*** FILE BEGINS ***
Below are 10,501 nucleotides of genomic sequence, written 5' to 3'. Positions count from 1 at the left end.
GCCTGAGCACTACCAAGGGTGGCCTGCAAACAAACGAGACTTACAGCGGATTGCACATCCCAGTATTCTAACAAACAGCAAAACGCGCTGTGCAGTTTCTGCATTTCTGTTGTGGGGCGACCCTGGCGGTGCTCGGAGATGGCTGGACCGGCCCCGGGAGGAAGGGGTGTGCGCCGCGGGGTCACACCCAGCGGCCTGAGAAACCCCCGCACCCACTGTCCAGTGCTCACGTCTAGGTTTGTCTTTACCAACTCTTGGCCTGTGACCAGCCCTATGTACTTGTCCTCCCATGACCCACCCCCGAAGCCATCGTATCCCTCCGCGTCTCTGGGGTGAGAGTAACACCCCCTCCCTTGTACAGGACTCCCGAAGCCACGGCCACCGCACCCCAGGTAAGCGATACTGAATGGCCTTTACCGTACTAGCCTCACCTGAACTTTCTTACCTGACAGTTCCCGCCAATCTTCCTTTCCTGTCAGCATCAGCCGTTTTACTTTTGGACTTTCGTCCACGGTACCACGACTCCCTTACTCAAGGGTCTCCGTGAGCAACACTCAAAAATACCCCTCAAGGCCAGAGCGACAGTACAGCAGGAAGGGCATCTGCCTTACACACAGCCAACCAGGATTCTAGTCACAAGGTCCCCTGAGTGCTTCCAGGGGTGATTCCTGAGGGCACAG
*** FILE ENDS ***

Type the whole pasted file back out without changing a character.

Below are 10,501 nucleotides of genomic sequence, written 5' to 3'. Positions count from 1 at the left end.
GCCTGAGCACTACCAAGGGTGGCCTGCAAACAAACGAGACTTACAGCGGATTGCACATCCCAGTATTCTAACAAACAGCAAAACGCGCTGTGCAGTTTCTGCATTTCTGTTGTGGGGCGACCCTGGCGGTGCTCGGAGATGGCTGGACCGGCCCCGGGAGGAAGGGGTGTGCGCCGCGGGGTCACACCCAGCGGCCTGAGAAACCCCCGCACCCACTGTCCAGTGCTCACGTCTAGGTTTGTCTTTACCAACTCTTGGCCTGTGACCAGCCCTATGTACTTGTCCTCCCATGACCCACCCCCGAAGCCATCGTATCCCTCCGCGTCTCTGGGGTGAGAGTAACACCCCCTCCCTTGTACAGGACTCCCGAAGCCACGGCCACCGCACCCCAGGTAAGCGATACTGAATGGCCTTTACCGTACTAGCCTCACCTGAACTTTCTTACCTGACAGTTCCCGCCAATCTTCCTTTCCTGTCAGCATCAGCCGTTTTACTTTTGGACTTTCGTCCACGGTACCACGACTCCCTTACTCAAGGGTCTCCGTGAGCAACACTCAAAAATACCCCTCAAGGCCAGAGCGACAGTACAGCAGGAAGGGCATCTGCCTTACACACAGCCAACCAGGATTCTAGTCACAAGGTCCCCTGAGTGCTTCCAGGGGTGATTCCTGAGGGCACAG